At the age of 15, Thana Boonlert was introduced to the idea of climate change while watching the 2004 film ‘The Day After Tomorrow.’ It showed what the future of our planet may be, if we continue to live the way we did.

“It was kind of one of those post-apocalyptic type movies where the world was about to end,” he says.

Seeing this future allowed him to understand the implications and stories about climate change. and “what would happen if we do not start acting now.”

“The storms are going to get worse and worse,” Boonlert says. ”We need to listen to scientists at the end of the day to ensure we start doing the right thing about this.”

This led Boonlert to become more of an activist in his school and his home. He began to join environmental campaigns, as well as the environmental community. He would also try to fight climate change at home by driving less, reducing waste as well as lowering his consumption of high waste products.

While in high school, Boonlert wanted to have a bigger influence: “This is what led me into running for the student council. This was the last time I was elected.”

After graduating from high school, Boonlert pursued an environmental engineering degree at the University of Guelph.

His engineering education made him a passionate part of the effort “to find solutions and help with these climate change and environmental issues,” he said. “This eventually gave me the knowledge and experience needed when going into politics.”

When Boonlert moved from Ottawa to Calgary, he knew he would want to fight for the issue of climate change.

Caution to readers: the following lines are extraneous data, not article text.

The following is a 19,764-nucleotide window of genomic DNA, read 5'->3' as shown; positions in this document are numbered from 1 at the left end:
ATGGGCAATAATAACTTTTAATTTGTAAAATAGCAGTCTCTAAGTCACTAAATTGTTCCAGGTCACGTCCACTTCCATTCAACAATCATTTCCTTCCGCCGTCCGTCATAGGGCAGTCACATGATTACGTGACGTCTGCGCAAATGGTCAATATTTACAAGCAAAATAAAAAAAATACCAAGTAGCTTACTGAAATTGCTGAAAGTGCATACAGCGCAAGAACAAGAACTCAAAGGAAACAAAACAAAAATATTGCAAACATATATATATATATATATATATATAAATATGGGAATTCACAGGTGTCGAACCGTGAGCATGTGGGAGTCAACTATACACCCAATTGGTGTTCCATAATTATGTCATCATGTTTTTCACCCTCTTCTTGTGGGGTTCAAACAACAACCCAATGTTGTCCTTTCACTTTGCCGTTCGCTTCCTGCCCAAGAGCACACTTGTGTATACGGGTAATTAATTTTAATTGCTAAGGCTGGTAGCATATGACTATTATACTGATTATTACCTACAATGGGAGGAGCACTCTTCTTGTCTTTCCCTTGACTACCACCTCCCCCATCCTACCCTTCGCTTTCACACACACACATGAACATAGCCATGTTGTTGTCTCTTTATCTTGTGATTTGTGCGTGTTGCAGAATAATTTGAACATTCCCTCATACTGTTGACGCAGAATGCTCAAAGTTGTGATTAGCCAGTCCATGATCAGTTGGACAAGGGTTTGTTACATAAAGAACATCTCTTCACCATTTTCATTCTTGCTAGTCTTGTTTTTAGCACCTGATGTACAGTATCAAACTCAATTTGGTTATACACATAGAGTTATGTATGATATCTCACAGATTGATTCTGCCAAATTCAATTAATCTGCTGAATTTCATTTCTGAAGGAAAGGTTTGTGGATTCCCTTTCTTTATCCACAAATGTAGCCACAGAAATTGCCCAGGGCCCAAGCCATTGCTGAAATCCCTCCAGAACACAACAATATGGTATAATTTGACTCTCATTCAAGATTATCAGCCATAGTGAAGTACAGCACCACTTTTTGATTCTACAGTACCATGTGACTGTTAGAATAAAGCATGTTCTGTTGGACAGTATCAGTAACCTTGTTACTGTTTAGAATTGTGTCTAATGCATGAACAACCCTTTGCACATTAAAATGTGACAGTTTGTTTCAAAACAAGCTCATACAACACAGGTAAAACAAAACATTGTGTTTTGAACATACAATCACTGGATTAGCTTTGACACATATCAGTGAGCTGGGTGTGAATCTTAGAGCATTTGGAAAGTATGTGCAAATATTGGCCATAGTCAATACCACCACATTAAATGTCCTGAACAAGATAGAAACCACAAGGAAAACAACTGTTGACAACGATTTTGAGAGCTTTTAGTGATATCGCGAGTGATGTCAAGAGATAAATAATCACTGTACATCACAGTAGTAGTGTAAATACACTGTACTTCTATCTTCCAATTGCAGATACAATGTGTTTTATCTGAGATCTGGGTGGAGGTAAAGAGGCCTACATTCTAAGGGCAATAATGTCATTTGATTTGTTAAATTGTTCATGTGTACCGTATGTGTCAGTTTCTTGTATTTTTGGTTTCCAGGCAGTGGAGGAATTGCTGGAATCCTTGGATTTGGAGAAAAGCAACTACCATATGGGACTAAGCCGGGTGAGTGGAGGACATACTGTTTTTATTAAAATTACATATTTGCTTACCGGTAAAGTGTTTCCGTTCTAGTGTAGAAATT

“There was not much going on in terms of [the] Green Party and their influence here,” he says. “So one thing led to another and I suddenly became the Green Party candidate for Calgary Center, in 2015.”

Boonlert shares that, at first, “It was pretty much a bare-bones team. I had no idea what running entailed. It was my first time really being heavily involved and honestly, it was only myself on the team.”

submit for transit photo keanna rapin dec. 4th WEBThana Boonlert and his girlfriend Amanda Bishop are waiting for the C-train in Downtown Calgary. This couple chooses to take public transit in order to lower their carbon emissions footprint. Photo by Keanna Rapin.

“We just were putting all our challenges out with a fire hose. So, it was interesting, but [it] sparked something inside of me saying, ‘We can do this.’”

That led to him running during the recent Federal election – a campaign that had an office and many volunteers to help.

“I keep putting my hat in the ring and getting experience and getting involved more with the community. People are now recognizing my name and wanting to come help,” he says. “There is now a green presence.”

And that presence translated into more votes for Boonlert. He went from having 2.2 per cent of the Calgary Centre vote in 2015 to 4.3 per cent.

“Over one million Canadians [voted], saying that they are wanting to take a chance for the Green Party,” he says, commenting on the national election results which saw the party win 6.6 per cent of the vote.

But, despite this support, he still faces doubt from some friends and family.

“I actually feel like I have grown thicker skin at the door with negative comments, and I can just brush it off faster than before. For every negative comment I find there will be two positives ones to follow or at least neutral,” he said.

“Negative comments that come from the ones closest to you are the ones you always fret about for a lot longer.”

Despite this, he stays motivated. “If you know what you are fighting for and you know that there are other people working hard for the same thing across the country, you need to stay focused, to what the end goal is and why you are doing this.”

Overall, “we just want to bring out more collaboration with people to welcome their ideas and values.”

“Because for me, my entire motivation is that I want us to have a planet to survive on,” he says. “I want to have an economy that is prosperous for a long time, not just until the next election cycle.”.

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Editor: Mollie Smith |

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